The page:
Descendants of a large Kettering family – inappropriately called the Smalls – are meeting up at a special reunion at Wicksteed Park in May.
The Smalls were a close-knit family of seven siblings who lived in the Field Street, Oxford Street and Carlton Street area of Kettering during the early 1900s.
The last member of the family to hold the name, Dennis, is now living in a nursing home, but in a bid to celebrate the family name and help preserve its memory, Burton Latimer woman Hilary Connon decided to organise the reunion.
Hilary said: “I got the idea for the reunion when I accidentally found out that my friend, Annie, was actually my second cousin as our grandmothers, Gertrude and Clara, were sisters.
“Obviously it’s quite funny that the Small family was anything but small.
“This year is my 60th birthday so I thought it would be nice to try to get both of our families together – then I thought about the other descendants who are dotted around the Kettering area.
“It was very surprising to discover that myself and Annie were related – we had lived in the same town for a long time and were friends but had no idea.”
Hilary said her sister had conducted some research a number of years ago which uncovered the names of some of the families descended from the group of seven Small siblings.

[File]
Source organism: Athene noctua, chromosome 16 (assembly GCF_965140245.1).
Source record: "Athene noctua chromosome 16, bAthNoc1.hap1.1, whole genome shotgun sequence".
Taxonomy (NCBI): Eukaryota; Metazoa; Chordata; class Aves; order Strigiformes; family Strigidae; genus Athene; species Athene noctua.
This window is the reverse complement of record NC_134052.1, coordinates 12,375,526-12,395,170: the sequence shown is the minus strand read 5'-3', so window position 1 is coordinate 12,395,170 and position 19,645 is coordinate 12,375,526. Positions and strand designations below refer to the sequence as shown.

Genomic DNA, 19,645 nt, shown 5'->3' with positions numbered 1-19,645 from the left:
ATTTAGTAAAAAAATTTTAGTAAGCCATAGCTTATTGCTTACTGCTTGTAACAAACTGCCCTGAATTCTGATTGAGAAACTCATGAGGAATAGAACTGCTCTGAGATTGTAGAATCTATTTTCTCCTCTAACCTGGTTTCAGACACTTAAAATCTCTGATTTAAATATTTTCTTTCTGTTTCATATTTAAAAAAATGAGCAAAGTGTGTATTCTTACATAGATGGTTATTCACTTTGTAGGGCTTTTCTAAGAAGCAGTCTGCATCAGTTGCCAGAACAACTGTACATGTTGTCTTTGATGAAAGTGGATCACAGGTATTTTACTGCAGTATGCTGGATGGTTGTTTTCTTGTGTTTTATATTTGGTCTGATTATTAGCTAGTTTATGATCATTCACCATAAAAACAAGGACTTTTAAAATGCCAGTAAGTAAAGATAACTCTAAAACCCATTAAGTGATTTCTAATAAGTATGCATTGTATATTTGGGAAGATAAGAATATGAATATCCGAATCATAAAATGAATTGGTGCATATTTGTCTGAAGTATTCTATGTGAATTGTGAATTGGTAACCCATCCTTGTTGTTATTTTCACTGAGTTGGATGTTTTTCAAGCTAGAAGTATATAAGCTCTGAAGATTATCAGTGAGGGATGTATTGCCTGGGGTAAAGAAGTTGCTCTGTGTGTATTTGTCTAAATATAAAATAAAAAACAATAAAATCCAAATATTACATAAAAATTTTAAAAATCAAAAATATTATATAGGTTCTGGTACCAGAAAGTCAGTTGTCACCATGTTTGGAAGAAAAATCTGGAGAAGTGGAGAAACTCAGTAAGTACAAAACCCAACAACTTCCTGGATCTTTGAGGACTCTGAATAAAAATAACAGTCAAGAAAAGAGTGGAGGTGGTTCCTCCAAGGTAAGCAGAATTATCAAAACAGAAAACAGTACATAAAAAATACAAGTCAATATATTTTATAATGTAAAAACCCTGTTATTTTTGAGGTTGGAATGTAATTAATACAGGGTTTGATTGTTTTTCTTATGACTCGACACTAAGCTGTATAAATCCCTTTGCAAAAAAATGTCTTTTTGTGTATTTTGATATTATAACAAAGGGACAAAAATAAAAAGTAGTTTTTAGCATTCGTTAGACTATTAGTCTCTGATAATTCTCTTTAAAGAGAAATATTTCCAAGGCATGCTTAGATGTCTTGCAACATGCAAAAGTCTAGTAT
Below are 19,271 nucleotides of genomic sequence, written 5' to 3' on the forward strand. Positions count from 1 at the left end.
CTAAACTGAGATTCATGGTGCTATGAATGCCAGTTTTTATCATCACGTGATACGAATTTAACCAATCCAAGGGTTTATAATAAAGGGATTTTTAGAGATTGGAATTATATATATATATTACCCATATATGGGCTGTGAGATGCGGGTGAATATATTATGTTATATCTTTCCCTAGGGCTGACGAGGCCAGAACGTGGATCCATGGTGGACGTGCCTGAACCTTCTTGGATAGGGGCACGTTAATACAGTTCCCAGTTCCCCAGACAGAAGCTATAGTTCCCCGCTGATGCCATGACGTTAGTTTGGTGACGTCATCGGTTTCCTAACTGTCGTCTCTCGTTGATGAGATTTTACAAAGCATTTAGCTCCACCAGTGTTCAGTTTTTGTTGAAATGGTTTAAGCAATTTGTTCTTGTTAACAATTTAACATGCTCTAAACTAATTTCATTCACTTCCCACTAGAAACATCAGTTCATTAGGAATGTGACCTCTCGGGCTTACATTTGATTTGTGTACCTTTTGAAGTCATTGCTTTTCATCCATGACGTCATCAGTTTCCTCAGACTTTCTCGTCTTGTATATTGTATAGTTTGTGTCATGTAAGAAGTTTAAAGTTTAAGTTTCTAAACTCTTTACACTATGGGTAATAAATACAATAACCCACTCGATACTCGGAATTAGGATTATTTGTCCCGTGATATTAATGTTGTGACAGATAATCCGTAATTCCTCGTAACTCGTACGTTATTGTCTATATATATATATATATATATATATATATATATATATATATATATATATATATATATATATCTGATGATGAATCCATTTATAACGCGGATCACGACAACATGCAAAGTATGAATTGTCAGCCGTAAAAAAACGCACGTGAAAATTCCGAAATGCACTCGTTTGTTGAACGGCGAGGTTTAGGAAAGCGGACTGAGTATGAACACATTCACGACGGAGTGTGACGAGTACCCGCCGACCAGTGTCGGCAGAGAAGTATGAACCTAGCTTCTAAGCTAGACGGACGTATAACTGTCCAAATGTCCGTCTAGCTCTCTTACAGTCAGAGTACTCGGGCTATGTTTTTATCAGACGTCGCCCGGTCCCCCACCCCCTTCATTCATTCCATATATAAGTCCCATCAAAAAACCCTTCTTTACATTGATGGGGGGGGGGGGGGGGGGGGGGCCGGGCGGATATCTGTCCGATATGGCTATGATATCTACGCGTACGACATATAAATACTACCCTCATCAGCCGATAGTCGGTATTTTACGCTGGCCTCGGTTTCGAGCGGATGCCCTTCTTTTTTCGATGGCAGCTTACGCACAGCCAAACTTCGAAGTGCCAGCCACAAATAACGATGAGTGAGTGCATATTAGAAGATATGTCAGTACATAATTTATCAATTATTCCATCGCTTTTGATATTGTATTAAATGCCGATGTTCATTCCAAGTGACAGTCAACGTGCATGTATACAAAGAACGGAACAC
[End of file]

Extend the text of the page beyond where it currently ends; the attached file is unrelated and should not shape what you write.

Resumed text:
The lengthy list includes Dawson, Dickens, Davis, Cannell, Burwell, Taylor, Cannings, Allbury, Bailey, Eglen, Hogben, Granger, Prize and Zbinden – although Hilary admitted this may only be a partial list and misses out some other “cousin” family names.
She added: “Any of the surviving grandchildren, and their own grand and great-grandchildren, should gather outside the Wicksteed Park Pavilion at 10.30am to 11am on Sunday, May 5, to share memories and perhaps bring a family photo of their ancestor and have a group photo taken.
“The family group can take an iconic train ride around the park as a final tribute to this Small Survivors’ Club.”
Hilary said the reason for the loss of the surname Small was a mixture of the families mostly having daughters and war.
One of the Small brothers died in the First World War, and two of the Small sisters also lost their husbands in the same conflict.
Hilary added: “There were not very many male members of the family to carry on the surname.
“It is sad that the family name is eventually going to disappear, but I hope that the memory of the families can be preserved through an event like this one.”
Some members of the family worked at the former Kaycee Factory in Kettering, which made clothes.
The factory was based in Field Street and, according to Hilary, many people living in that part of Kettering during the early 1900s worked at the factory.
Any descendents of the Smalls who would like to attend the reunion are asked to email Hilary Connon at email@example.com.